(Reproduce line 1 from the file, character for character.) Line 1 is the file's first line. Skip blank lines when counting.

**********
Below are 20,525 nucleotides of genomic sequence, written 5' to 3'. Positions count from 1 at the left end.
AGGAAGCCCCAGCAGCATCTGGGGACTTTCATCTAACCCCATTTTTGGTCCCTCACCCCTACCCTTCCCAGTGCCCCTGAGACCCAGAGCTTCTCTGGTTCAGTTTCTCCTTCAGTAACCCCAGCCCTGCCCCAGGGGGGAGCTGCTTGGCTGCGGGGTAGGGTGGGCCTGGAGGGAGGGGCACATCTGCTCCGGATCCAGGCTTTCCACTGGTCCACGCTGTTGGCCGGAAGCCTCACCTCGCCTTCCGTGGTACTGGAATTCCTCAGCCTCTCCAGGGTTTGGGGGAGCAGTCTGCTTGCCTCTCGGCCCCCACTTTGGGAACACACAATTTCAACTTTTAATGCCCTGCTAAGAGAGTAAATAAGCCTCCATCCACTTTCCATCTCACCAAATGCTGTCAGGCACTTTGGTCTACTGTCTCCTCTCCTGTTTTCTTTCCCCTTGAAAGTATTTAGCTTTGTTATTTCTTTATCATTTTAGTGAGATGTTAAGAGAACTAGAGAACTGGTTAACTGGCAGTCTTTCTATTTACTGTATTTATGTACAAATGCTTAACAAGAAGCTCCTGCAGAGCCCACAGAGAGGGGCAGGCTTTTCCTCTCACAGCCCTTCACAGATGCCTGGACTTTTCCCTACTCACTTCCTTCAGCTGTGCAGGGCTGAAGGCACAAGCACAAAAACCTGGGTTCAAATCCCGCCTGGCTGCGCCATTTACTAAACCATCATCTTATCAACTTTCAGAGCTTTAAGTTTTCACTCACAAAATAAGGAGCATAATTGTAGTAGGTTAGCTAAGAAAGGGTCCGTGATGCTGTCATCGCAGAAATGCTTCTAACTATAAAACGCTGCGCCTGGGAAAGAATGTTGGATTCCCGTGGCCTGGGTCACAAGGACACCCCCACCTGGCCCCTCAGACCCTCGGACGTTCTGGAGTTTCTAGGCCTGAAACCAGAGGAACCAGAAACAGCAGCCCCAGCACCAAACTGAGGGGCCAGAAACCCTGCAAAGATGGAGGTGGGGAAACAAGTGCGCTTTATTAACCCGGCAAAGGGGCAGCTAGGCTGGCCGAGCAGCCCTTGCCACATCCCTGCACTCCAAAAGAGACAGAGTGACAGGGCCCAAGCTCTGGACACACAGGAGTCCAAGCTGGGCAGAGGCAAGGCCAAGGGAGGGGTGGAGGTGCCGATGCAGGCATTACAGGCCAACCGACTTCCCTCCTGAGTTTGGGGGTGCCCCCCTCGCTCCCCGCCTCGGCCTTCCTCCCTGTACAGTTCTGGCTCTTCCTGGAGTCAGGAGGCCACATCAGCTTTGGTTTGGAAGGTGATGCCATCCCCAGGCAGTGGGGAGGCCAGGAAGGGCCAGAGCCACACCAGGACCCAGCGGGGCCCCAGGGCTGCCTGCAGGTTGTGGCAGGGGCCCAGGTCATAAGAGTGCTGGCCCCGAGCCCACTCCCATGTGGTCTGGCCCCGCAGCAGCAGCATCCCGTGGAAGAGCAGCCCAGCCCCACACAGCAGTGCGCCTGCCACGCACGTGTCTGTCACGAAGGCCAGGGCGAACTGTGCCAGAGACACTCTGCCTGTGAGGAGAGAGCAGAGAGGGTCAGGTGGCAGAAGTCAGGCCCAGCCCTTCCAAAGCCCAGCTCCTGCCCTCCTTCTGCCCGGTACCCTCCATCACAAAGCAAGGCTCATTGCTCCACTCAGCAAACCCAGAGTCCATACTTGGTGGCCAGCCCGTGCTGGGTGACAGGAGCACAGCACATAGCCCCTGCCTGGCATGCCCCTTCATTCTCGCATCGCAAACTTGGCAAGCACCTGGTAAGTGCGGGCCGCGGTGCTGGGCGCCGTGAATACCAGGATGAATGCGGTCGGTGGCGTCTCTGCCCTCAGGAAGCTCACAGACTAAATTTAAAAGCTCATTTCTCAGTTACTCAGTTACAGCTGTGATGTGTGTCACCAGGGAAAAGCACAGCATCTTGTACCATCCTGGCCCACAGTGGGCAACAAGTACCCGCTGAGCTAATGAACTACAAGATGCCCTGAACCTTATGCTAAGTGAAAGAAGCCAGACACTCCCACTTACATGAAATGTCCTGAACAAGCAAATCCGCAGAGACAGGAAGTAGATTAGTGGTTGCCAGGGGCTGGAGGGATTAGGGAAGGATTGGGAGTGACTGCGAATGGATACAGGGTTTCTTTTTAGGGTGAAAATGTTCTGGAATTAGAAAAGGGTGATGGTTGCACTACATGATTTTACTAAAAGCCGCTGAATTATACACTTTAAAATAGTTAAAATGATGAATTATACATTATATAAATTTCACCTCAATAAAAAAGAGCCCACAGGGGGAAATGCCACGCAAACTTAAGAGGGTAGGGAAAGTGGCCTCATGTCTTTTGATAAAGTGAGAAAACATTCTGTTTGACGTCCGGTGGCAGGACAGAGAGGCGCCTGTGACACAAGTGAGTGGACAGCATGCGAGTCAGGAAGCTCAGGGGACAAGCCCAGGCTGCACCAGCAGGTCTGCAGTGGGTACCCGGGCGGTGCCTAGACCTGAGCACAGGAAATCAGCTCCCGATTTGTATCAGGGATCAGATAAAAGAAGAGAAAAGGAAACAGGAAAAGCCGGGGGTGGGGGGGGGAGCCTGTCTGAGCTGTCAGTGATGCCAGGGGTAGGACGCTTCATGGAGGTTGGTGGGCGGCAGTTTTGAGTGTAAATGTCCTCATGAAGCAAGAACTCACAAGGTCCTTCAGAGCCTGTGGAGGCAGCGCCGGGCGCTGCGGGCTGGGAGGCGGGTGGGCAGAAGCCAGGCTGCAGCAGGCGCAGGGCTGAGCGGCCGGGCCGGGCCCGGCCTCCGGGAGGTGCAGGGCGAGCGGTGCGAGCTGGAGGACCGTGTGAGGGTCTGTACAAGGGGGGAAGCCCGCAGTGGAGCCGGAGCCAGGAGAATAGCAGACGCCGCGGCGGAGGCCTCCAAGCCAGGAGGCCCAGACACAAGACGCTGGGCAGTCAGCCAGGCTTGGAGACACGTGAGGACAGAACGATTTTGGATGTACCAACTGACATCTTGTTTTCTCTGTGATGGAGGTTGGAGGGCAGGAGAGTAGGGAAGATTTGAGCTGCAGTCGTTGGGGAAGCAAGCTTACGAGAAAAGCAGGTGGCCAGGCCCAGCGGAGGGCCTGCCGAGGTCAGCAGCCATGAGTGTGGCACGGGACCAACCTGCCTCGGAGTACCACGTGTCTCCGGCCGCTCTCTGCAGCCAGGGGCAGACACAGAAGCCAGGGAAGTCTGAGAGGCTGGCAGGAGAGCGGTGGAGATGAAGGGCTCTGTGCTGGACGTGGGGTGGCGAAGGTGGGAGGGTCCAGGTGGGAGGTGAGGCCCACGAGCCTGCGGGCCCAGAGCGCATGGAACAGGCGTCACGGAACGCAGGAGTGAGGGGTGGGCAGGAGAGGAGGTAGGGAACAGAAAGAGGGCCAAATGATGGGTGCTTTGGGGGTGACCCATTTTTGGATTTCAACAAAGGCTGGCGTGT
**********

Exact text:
Below are 20,525 nucleotides of genomic sequence, written 5' to 3'. Positions count from 1 at the left end.